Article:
Status Report

ISS Science Operations Weekly Science Status Report 3 Oct 2001

By SpaceRef Editor
October 3, 2001
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Scientists went looking for solid results with an unusual fluid experiment
on board the Space Station during the past week.

Commanded by scientists on the ground, the Experiment on Physics of Colloids
in Space
completed a total of 108 hours of operations last week. A colloid
is a system of solid particles suspended in a fluid. On the Station, beyond
the influence of Earth’s gravity on colloids, scientists hope to learn more
about their behavior and perhaps engineer new materials useful on Earth.

The colloids experiment, managed by NASA’s Glenn Research Center in Cleveland
and developed by Harvard University, continued on a series of detailed diagnostic
measurements on the crystallization of AB6 and AB13 samples. Those designations
indicate a larger “A” particle surrounded by either 6 or 13 smaller “B” particles,
both made of poly methyl methacrylate. The samples are mixed and then allowed
to crystallize. Scientists photograph them and shine light through them to
reveal the placement of particles suspended in the fluid.

“If you could use different materials for A and B, you could perhaps invent
new colloidal alloys,” said Mike Doherty, project manager with the Glenn field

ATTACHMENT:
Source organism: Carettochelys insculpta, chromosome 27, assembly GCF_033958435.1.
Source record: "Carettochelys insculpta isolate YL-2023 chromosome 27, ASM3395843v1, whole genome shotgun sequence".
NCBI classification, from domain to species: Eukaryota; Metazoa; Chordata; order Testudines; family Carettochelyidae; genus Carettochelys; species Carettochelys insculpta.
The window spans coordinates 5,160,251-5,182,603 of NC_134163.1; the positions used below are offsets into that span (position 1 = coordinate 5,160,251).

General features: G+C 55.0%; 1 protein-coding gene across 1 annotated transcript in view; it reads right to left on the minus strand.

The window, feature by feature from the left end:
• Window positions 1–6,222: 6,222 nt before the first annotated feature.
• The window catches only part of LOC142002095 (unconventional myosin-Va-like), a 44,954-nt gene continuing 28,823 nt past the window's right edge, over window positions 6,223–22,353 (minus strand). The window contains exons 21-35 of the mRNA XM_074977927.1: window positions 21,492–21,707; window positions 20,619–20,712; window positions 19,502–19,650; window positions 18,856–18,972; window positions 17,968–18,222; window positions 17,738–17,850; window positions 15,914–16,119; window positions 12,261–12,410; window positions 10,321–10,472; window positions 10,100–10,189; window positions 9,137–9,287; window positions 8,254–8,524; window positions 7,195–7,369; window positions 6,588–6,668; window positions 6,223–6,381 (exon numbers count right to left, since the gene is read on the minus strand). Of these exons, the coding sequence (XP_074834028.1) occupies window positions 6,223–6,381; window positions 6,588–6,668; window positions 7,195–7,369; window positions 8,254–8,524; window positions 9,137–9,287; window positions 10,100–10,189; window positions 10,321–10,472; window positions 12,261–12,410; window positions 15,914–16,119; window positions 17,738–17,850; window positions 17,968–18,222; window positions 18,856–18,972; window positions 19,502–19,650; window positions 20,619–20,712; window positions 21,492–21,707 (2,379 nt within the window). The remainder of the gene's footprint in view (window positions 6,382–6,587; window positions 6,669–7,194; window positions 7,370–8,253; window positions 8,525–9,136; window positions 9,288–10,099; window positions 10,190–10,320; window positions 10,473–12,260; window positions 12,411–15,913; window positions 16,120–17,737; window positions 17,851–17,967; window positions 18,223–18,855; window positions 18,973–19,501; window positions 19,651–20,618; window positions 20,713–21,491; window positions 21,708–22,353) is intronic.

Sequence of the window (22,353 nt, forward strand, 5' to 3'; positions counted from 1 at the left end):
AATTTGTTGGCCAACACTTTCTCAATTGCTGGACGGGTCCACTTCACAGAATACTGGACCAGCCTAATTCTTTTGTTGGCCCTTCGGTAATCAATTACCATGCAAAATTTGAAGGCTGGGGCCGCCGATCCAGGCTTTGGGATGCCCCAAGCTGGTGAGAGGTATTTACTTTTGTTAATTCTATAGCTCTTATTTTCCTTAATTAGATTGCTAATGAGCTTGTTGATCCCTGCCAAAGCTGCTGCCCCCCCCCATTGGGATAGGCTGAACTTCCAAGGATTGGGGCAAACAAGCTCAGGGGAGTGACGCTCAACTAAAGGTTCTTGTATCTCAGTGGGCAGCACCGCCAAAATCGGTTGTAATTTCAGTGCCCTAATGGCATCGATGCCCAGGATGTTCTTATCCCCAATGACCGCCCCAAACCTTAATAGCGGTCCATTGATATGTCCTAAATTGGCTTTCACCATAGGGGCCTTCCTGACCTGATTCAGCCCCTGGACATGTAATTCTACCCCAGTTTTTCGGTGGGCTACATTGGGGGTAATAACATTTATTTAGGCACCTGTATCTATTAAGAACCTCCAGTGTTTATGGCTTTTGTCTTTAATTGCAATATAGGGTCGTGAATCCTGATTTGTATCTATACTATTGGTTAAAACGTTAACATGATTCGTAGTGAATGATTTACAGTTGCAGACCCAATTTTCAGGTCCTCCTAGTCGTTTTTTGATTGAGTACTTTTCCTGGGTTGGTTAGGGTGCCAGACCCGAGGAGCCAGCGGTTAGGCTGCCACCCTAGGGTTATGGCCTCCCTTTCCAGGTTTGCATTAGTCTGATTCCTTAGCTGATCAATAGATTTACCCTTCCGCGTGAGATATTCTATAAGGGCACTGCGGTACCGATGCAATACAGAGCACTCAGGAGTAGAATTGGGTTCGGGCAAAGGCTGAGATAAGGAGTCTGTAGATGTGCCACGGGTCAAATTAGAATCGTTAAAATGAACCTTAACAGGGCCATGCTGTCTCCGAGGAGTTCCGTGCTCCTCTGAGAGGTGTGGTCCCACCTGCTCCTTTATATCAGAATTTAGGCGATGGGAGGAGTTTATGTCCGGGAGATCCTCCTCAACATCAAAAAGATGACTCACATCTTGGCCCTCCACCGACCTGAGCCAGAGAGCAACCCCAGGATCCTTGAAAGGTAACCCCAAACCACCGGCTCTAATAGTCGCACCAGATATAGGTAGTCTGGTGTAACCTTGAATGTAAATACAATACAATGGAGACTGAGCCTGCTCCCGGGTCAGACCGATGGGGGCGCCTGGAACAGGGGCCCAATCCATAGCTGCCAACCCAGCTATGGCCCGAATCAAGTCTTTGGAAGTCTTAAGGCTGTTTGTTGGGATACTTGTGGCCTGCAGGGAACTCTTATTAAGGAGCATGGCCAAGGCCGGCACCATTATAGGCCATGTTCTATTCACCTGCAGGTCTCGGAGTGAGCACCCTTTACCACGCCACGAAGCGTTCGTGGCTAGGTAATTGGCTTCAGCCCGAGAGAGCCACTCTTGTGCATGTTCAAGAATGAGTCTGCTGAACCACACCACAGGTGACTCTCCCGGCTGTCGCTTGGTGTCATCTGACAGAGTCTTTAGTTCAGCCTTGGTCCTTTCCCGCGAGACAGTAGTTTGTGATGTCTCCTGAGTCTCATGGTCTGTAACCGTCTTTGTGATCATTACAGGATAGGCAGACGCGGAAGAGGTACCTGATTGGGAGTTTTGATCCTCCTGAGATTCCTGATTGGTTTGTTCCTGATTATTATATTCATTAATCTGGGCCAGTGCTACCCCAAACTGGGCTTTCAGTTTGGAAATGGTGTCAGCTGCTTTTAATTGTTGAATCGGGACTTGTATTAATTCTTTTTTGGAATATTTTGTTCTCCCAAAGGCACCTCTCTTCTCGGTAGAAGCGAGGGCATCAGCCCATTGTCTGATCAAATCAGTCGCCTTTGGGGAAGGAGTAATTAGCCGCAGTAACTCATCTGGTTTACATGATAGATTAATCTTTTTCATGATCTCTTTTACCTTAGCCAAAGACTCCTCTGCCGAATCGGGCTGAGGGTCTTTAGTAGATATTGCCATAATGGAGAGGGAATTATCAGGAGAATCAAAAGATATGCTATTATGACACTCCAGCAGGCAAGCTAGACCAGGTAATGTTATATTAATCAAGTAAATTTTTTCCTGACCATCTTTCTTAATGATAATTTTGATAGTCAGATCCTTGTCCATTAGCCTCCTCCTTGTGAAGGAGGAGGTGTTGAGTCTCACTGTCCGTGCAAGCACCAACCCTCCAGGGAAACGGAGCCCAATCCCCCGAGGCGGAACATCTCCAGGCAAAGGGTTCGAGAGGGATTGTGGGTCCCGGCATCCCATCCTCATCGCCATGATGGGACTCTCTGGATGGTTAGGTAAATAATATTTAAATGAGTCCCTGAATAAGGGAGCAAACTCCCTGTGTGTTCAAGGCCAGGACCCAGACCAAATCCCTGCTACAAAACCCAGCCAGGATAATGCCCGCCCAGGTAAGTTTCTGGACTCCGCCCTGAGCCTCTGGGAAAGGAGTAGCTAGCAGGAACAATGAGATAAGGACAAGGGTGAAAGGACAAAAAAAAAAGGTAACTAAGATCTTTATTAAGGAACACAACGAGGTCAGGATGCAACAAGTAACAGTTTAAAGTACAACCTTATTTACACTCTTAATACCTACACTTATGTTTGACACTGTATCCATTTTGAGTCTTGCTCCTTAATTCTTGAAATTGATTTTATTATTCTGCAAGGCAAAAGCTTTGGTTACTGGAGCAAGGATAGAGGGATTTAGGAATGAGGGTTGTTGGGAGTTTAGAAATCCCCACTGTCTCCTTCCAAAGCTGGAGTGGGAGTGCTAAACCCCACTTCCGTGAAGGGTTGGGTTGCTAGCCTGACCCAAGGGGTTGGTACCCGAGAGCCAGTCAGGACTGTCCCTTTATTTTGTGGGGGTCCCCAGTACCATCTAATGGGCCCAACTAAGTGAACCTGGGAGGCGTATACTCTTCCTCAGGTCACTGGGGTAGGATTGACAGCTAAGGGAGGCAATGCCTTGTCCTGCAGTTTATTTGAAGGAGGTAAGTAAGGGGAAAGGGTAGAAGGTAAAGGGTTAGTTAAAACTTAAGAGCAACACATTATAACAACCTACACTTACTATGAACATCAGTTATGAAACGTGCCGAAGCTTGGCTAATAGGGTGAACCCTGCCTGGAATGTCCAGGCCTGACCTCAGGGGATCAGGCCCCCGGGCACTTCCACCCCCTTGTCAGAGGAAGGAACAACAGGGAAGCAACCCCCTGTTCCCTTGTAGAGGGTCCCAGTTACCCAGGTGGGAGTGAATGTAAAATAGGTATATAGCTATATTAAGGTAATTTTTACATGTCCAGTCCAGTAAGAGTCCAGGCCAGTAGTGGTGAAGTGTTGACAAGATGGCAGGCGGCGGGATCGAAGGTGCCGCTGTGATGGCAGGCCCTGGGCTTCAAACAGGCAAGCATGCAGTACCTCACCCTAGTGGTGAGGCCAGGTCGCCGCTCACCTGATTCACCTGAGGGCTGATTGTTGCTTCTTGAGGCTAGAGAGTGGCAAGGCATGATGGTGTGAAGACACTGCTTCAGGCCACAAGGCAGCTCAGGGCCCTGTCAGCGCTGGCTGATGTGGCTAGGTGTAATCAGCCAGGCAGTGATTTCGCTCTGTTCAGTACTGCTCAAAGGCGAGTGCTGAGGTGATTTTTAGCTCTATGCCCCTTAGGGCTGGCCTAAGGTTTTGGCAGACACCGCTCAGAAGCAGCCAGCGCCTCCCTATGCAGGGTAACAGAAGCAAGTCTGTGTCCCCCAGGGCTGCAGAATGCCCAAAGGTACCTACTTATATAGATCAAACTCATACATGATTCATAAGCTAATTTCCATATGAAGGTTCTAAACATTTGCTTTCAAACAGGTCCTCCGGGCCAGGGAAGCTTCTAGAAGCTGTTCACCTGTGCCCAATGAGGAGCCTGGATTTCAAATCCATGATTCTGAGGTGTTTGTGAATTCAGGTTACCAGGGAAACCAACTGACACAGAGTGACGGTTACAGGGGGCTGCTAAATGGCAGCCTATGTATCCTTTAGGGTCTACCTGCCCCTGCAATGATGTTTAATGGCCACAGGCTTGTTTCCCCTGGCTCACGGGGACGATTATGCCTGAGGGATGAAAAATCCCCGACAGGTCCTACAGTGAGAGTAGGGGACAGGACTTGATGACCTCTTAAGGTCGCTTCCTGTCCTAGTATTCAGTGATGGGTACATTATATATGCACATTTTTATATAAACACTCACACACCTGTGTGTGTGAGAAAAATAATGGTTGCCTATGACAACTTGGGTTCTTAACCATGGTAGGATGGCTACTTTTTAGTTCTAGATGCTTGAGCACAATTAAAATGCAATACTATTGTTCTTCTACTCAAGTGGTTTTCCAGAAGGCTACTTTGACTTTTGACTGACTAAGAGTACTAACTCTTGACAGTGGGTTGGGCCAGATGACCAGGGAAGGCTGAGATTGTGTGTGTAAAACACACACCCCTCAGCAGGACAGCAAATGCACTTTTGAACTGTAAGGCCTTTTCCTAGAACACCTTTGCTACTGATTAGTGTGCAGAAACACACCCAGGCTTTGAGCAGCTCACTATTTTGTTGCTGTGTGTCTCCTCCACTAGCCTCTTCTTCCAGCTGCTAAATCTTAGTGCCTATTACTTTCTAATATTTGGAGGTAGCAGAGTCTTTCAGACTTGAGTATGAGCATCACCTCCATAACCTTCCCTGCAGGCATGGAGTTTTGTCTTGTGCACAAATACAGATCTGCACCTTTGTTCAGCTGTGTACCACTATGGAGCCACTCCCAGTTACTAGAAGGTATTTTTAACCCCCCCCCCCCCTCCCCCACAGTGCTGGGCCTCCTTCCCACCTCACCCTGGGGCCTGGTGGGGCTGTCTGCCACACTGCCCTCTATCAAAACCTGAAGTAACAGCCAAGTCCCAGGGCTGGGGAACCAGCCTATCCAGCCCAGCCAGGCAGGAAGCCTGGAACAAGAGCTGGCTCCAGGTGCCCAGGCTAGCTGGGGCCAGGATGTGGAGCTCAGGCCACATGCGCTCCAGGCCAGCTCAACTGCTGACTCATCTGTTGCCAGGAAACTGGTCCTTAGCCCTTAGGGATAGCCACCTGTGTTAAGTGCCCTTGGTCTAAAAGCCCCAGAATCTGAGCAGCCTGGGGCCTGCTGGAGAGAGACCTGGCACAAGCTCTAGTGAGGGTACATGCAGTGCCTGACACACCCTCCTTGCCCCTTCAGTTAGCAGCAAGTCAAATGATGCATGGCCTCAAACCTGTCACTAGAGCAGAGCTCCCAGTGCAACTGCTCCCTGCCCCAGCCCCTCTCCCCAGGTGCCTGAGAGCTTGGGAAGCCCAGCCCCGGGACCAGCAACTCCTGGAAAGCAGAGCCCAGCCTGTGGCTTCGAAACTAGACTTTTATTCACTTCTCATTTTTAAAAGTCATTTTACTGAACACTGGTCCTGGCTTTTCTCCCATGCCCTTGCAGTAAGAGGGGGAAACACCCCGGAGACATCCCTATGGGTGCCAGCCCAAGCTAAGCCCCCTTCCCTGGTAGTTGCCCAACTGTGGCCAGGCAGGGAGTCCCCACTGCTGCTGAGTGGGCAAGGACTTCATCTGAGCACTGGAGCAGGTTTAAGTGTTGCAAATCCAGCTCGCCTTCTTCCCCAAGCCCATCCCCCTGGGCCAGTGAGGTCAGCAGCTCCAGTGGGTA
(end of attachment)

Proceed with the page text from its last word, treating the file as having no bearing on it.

center. Potential new materials might have applications in optical computing
and other fields of manufacturing, he said.

The colloids science team continued operating over the weekend with 12-hour
runs on Saturday and Sunday, September 29-30, and 24-hour runs on Monday and
Tuesday, October 1-2. Additional tests were scheduled for Thursday, October
4 and the following Saturday and Sunday. This week’s experiments investigate
the behavior of the glass and colloid-polymer gel samples. The gel sample is
nearly a liquid, since only 3 percent of the sample is occupied by colloids.
Yet the colloids form structures that prevent the sample from flowing. In microgravity,
the colloidal glass crystallizes over a period of several days, a behavior not
seen on Earth. Scientists want to learn about the structures and how they are
formed.

Photography targets uplinked to the Station for the Crew Earth Observations
research program included ice and snow in the South Sandwich Islands, ice
flow and snow cover in Chilean glaciers, biomass burning in southern Africa,
fault lines and volcanoes in the Rukwa Transform of Tanzania, coral reefs in
Malaysia and the Philippines and human development in the Ganges River Delta
and the Red Basin in the Sichuan province in Western China. Crew photography
of the Earth has been a part of every space mission since 1961. As part of
the Crew Earth Observations experiment, crew members spend about 10 minutes
a day taking photographs with 35 and 70 mm cameras, as well as a digital camera.
The most frequent subjects include human expansion and its environmental impacts,
seasonal changes and fleeting events like fires, floods, storms and volcanic